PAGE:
By the end of the third-quarter of 2012, the British Virgin Islands had 156 captive insurers and 34 domestic insurers. Although the British Virgin Islands is still a popular captive insurance hub, the number of captive insurers has declined from 88.8% in 2008 to 86% in 2011, following a long downward trend.
In the 1990’s, 2,000 captive insurance companies operated on the British Virgin Islands with only 156 present in 2012. The main reason for the large number of captive insurance companies during the 1990’s was the nation’s low capitalisation requirements. Due to the emergence of other offshore and onshore insurance jurisdictions, the volume of captive companies was knocked down. Another key to the decline was the revised financial service laws, made by the British Virgin Islands to comply with international standards.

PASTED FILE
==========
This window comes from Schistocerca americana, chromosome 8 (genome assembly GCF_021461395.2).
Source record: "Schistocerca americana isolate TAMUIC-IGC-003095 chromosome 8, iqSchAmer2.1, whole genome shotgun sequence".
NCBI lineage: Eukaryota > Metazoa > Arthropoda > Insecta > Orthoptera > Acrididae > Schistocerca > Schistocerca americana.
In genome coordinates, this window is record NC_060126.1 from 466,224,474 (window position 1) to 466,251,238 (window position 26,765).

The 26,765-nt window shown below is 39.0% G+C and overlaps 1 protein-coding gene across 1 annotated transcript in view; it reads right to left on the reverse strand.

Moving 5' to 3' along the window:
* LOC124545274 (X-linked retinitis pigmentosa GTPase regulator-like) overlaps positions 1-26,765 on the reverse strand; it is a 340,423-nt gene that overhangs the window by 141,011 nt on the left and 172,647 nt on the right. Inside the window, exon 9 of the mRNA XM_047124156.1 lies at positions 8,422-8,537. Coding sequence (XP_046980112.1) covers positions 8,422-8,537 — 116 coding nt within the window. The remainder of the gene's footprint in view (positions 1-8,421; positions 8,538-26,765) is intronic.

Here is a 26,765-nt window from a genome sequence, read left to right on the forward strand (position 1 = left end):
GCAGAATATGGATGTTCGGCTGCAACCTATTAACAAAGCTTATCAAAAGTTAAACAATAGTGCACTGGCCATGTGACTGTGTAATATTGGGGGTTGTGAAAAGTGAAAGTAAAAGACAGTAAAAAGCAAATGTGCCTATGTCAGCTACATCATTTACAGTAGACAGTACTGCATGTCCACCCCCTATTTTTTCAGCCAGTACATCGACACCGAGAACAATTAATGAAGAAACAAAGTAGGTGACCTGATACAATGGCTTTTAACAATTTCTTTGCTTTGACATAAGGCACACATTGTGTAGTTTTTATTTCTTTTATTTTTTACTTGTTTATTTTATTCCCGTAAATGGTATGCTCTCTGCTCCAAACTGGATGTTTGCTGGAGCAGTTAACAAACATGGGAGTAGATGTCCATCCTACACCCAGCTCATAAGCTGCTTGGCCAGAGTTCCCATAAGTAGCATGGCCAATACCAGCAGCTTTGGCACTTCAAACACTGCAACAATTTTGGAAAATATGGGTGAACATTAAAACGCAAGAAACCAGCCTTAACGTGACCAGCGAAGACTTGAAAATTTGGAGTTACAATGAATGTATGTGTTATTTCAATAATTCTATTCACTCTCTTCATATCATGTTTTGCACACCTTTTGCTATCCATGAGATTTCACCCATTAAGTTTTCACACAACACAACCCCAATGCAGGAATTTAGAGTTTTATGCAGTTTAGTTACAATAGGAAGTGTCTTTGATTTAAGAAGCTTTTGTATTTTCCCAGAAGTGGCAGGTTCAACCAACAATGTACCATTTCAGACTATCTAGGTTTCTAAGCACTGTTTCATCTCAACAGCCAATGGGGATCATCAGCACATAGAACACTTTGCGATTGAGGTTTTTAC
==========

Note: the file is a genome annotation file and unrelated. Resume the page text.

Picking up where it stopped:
Introduction of a new insurance law
The Financial Services Commission (FCS) introduced the Insurance Act 2008, which was a revision of the 1994 act. The new act came into force on February 1st 2010 and was intended to provide a more transparent and cost-effective industry framework. The new act, alongside the Insurance Regulations 2009 and Regulatory Code 2009, provides more clarity than the previous system. It was formulated to meet the principles of the International Association of Insurance Supervisors (IAIS) and the EU’s Solvency II legislation.